Saturday, January 15, 2011

The Rescue (3): Departure

Tarragona, 25th August 1713

Old Ramon Albesa hadn't opened mouth long after the group had gathered at the canteen. He emptied his mug while Pere J. Barceló explained the situation. "Good chap, this Barceló", he thought. The young man had spontaneously taken the expedition reigns. To his own respect, the matter was as plain as a pikestaff, so he hadn't hesitated for even a second before accepting Barceló's proposal to take part in the mission, due to the news from Tivissa had put some old internal fury in fire. He had been involved in several other wars time ago, quite more confusing than this one. This time, Spaniards and French were at the very same side, and it wasn't his own one. Far better, he detested ambiguities. Albesa ceremoniously lit his pipe and smiled to himself while studying Canals' face. Someone had considered that popinjay would be necessary to the group. Subtlety, ability, languages ease and so, he hed been told. "Collonades!" (="Bullshit!"). He soundly spat on the ground.

The Aragonese cavalryman Blasco Copons had left a few things clear as a result of his interview with Colonel de Córdova: there would be no official Imperial support to the mission, neither men or supplies. It solely depended on themselves getting information, leaving out of Tarragona and freeing the prisoners. They wouldn't perform under Imperial command, so their actions would fall outside the guarantees offered by the truce terms with the Two Crowns, so that their chances of being respected their lives if captured were nearly zero. However, Barceló had pointed this otherwise meant complete freedom to plan and execute actions. No rules or conventions, they would make war their way. "What a novelty!", smiled the old, carious teethed Miquelet. Such an amount of obvious stuff had turned him thirsty, so he asked for a second mug, while the group continued planning.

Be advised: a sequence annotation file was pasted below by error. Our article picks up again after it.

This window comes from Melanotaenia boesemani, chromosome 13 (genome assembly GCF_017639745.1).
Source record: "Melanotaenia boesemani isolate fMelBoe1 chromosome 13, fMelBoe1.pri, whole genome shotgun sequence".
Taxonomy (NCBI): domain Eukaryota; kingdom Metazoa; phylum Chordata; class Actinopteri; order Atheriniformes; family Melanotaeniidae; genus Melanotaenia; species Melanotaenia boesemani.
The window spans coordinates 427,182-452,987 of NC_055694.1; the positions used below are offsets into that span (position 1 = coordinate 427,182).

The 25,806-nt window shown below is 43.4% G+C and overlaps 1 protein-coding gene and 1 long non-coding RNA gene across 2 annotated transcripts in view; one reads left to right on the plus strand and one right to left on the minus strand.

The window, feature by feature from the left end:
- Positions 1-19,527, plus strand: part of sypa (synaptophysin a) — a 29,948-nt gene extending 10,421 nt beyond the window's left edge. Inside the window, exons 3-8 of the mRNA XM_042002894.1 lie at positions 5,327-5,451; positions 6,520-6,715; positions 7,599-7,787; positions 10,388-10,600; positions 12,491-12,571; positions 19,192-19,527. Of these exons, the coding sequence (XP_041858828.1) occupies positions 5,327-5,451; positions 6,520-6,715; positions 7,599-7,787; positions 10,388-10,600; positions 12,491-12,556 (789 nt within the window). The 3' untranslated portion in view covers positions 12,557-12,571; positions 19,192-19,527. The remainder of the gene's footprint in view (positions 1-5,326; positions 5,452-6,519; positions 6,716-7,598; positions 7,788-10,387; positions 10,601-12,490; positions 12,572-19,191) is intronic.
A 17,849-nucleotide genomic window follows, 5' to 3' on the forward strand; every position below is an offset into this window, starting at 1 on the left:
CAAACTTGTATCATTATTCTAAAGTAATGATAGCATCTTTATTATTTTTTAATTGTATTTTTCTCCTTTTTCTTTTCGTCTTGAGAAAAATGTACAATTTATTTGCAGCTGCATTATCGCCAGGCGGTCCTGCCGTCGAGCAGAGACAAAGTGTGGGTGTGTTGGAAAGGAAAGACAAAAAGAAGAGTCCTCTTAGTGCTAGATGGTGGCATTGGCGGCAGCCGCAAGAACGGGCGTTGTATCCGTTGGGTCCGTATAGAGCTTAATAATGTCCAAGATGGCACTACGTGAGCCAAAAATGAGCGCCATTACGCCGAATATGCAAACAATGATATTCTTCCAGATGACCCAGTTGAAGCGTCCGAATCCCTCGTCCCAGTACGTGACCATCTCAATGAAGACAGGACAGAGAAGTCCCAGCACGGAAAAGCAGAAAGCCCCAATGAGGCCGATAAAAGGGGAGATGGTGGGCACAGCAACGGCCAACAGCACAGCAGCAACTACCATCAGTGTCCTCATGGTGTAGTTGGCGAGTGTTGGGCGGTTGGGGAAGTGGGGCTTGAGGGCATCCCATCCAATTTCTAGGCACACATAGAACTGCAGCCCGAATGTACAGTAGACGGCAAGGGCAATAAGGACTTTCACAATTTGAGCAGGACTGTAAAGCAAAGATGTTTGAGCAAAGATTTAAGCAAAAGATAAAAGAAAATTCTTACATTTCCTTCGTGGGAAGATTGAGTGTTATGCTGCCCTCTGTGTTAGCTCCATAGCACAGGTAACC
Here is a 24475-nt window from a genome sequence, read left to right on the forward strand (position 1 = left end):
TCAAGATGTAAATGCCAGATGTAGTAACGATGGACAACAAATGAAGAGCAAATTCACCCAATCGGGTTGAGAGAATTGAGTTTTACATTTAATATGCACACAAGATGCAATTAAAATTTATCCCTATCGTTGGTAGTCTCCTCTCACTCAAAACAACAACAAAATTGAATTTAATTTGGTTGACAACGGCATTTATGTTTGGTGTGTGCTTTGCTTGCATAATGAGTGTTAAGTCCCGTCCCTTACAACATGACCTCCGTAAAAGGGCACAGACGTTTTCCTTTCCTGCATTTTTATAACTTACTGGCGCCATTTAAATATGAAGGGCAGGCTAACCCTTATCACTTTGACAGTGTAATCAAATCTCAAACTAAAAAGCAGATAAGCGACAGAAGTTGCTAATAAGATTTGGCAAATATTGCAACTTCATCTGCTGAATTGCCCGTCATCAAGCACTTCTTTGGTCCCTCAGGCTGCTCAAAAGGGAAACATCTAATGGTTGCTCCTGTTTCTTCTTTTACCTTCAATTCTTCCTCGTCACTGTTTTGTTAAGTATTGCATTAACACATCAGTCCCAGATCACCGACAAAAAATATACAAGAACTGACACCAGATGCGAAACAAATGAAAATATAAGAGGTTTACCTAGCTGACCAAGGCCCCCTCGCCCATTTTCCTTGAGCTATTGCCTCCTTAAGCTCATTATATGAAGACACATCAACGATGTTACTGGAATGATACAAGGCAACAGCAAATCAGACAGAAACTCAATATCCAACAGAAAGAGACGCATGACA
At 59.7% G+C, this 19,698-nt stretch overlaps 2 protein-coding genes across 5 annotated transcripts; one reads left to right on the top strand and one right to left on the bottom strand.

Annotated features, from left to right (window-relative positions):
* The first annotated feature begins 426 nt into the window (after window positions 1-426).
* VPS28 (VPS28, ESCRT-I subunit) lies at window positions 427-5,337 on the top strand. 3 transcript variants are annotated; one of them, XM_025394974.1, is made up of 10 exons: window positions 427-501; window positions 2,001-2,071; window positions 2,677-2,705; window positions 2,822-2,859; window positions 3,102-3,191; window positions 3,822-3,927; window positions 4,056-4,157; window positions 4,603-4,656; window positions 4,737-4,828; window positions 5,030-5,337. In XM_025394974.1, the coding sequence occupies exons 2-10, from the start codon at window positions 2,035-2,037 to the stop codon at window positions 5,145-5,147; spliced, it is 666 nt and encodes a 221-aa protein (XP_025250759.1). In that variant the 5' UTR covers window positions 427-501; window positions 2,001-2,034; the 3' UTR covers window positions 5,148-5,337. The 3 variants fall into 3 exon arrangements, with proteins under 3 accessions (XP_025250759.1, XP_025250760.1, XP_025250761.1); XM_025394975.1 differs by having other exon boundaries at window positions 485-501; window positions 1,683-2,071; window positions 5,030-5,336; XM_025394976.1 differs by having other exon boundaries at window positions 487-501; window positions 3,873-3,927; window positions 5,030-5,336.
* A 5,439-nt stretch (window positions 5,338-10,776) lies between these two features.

Some of the Tivissa refugees had found accommodation in houses of relatives, friends or charitable citizens. The rest was distribuded among different improvised tent camps along the Rambla dels Jesuïtes (=Jesuits Avenue). Barceló and Albesa had agreed to seek information among them, so they first went to Santa Clara Convent & Hospital, where many of those most disabled or wounded were being attended. There they met a pretty young girl who was taking care for the wounded, and Barceló identified her as Mireia Perelló. The girl behaved as a living source of serenity amidst the tragedy, calmly walking from patient to patient with a bundle crossed the chest and a jug of water, occasionally kneeling and whispering reassuring words; a number of attendee would thereafter remind of her as an angel. However, when she realized Barceló's presence, all her strength seemed to abandon her. She had crossed occasional words only with the Miquelet before, but now Barceló became her only living link to her beloved Albert. A sudden remorse reappeared in her mind, the absurd idea that, if she had not fleed from Tivissa, maybe her Albert would still be alive. Half fainted, she embraced the Miquelet and asked: -Albert is dead, isn't he?. Barceló could not guess whether it was a question or a statement.